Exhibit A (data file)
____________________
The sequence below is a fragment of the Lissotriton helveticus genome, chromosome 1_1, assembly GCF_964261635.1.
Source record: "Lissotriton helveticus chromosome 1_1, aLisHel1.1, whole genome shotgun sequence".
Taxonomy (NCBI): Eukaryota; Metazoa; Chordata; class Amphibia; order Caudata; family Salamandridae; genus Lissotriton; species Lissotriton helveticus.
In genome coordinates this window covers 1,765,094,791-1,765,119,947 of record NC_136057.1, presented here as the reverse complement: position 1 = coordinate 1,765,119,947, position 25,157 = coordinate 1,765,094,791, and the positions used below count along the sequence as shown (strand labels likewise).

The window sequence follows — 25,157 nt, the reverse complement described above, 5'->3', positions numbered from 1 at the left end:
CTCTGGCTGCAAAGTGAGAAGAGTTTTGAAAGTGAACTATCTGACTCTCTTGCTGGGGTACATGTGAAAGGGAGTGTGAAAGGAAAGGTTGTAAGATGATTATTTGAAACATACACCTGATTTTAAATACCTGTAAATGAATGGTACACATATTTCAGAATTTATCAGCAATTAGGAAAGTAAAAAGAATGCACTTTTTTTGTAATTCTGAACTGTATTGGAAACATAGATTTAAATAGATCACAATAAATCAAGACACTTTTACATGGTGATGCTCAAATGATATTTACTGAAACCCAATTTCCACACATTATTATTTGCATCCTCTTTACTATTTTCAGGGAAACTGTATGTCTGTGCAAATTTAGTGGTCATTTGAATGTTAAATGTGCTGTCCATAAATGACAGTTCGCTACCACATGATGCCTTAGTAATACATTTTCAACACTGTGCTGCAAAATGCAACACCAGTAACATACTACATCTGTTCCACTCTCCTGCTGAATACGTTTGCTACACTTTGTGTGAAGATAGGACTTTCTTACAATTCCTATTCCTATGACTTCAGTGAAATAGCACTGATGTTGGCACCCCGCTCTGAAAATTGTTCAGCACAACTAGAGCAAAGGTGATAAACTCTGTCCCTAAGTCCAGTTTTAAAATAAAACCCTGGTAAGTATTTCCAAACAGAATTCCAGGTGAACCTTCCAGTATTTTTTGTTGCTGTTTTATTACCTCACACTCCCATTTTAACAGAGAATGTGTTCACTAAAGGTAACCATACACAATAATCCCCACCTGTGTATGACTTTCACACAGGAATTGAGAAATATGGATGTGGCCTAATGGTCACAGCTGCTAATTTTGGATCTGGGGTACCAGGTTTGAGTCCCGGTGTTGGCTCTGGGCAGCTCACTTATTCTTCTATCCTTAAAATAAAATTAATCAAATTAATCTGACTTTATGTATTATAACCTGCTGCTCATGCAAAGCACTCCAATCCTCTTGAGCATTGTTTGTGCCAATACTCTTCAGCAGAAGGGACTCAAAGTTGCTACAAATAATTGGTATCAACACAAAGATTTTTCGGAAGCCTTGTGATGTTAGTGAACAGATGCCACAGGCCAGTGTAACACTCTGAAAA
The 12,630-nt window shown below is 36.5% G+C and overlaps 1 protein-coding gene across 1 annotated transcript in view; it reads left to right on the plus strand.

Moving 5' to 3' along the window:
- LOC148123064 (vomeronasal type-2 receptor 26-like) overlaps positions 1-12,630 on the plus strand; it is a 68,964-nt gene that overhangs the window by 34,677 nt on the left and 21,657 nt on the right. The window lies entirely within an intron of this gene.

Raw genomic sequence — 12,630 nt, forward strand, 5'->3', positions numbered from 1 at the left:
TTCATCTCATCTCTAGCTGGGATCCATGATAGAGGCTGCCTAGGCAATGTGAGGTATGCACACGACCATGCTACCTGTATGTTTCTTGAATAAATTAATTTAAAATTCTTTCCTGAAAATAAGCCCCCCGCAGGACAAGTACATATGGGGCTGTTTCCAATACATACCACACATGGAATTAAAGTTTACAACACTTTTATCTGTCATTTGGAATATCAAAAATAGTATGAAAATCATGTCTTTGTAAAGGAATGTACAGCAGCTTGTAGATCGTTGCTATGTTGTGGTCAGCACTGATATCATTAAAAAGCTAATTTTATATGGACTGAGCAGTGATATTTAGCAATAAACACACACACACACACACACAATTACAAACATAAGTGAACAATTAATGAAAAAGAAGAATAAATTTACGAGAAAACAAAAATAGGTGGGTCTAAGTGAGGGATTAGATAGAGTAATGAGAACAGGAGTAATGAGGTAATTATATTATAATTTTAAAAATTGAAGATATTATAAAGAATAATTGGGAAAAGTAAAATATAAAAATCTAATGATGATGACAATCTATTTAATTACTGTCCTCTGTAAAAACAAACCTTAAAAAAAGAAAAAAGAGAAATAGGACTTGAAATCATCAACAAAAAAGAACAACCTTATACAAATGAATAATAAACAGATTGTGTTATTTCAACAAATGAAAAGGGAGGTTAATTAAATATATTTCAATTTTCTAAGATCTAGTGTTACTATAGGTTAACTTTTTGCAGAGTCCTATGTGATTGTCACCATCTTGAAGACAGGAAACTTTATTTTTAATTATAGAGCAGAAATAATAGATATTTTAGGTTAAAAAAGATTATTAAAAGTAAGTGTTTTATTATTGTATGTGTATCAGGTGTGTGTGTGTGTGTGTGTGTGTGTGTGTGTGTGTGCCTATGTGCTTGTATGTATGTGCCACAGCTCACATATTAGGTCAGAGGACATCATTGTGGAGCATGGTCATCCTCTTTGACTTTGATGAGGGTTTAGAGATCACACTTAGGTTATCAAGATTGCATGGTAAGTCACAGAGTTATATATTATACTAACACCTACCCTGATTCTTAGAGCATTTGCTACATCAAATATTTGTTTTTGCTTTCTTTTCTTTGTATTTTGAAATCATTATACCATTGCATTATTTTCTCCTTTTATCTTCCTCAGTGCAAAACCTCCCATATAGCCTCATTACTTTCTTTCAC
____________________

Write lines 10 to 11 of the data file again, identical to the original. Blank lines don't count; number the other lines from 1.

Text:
Raw genomic sequence — 12,630 nt, forward strand, 5'->3', positions numbered from 1 at the left:
TTCATCTCATCTCTAGCTGGGATCCATGATAGAGGCTGCCTAGGCAATGTGAGGTATGCACACGACCATGCTACCTGTATGTTTCTTGAATAAATTAATTTAAAATTCTTTCCTGAAAATAAGCCCCCCGCAGGACAAGTACATATGGGGCTGTTTCCAATACATACCACACATGGAATTAAAGTTTACAACACTTTTATCTGTCATTTGGAATATCAAAAATAGTATGAAAATCATGTCTTTGTAAAGGAATGTACAGCAGCTTGTAGATCGTTGCTATGTTGTGGTCAGCACTGATATCATTAAAAAGCTAATTTTATATGGACTGAGCAGTGATATTTAGCAATAAACACACACACACACACACACAATTACAAACATAAGTGAACAATTAATGAAAAAGAAGAATAAATTTACGAGAAAACAAAAATAGGTGGGTCTAAGTGAGGGATTAGATAGAGTAATGAGAACAGGAGTAATGAGGTAATTATATTATAATTTTAAAAATTGAAGATATTATAAAGAATAATTGGGAAAAGTAAAATATAAAAATCTAATGATGATGACAATCTATTTAATTACTGTCCTCTGTAAAAACAAACCTTAAAAAAAGAAAAAAGAGAAATAGGACTTGAAATCATCAACAAAAAAGAACAACCTTATACAAATGAATAATAAACAGATTGTGTTATTTCAACAAATGAAAAGGGAGGTTAATTAAATATATTTCAATTTTCTAAGATCTAGTGTTACTATAGGTTAACTTTTTGCAGAGTCCTATGTGATTGTCACCATCTTGAAGACAGGAAACTTTATTTTTAATTATAGAGCAGAAATAATAGATATTTTAGGTTAAAAAAGATTATTAAAAGTAAGTGTTTTATTATTGTATGTGTATCAGGTGTGTGTGTGTGTGTGTGTGTGTGTGTGTGTGTGTGCCTATGTGCTTGTATGTATGTGCCACAGCTCACATATTAGGTCAGAGGACATCATTGTGGAGCATGGTCATCCTCTTTGACTTTGATGAGGGTTTAGAGATCACACTTAGGTTATCAAGATTGCATGGTAAGTCACAGAGTTATATATTATACTAACACCTACCCTGATTCTTAGAGCATTTGCTACATCAAATATTTGTTTTTGCTTTCTTTTCTTTGTATTTTGAAATCATTATACCATTGCATTATTTTCTCCTTTTATCTTCCTCAGTGCAAAACCTCCCATATAGCCTCATTACTTTCTTTCAC